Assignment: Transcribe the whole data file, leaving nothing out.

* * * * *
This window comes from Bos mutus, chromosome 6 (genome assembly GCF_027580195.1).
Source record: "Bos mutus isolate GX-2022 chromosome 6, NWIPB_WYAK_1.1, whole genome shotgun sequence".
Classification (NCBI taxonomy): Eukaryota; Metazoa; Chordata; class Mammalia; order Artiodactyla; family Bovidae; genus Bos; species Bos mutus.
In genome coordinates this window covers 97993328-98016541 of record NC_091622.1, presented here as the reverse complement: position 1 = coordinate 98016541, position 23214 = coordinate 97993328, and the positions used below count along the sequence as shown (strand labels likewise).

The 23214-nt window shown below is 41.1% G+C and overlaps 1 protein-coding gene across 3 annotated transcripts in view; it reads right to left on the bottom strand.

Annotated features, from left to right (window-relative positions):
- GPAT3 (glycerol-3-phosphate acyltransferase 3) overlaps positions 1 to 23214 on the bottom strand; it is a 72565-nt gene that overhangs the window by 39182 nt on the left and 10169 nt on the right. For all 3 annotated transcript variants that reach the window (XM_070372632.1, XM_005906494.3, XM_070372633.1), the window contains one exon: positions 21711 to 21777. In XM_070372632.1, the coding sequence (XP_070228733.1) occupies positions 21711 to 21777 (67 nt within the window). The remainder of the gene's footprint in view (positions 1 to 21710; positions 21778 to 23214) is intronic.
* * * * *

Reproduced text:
This window comes from Bos mutus, chromosome 6 (genome assembly GCF_027580195.1).
Source record: "Bos mutus isolate GX-2022 chromosome 6, NWIPB_WYAK_1.1, whole genome shotgun sequence".
Classification (NCBI taxonomy): Eukaryota; Metazoa; Chordata; class Mammalia; order Artiodactyla; family Bovidae; genus Bos; species Bos mutus.
In genome coordinates this window covers 97993328-98016541 of record NC_091622.1, presented here as the reverse complement: position 1 = coordinate 98016541, position 23214 = coordinate 97993328, and the positions used below count along the sequence as shown (strand labels likewise).

The 23214-nt window shown below is 41.1% G+C and overlaps 1 protein-coding gene across 3 annotated transcripts in view; it reads right to left on the bottom strand.

Annotated features, from left to right (window-relative positions):
- GPAT3 (glycerol-3-phosphate acyltransferase 3) overlaps positions 1 to 23214 on the bottom strand; it is a 72565-nt gene that overhangs the window by 39182 nt on the left and 10169 nt on the right. For all 3 annotated transcript variants that reach the window (XM_070372632.1, XM_005906494.3, XM_070372633.1), the window contains one exon: positions 21711 to 21777. In XM_070372632.1, the coding sequence (XP_070228733.1) occupies positions 21711 to 21777 (67 nt within the window). The remainder of the gene's footprint in view (positions 1 to 21710; positions 21778 to 23214) is intronic.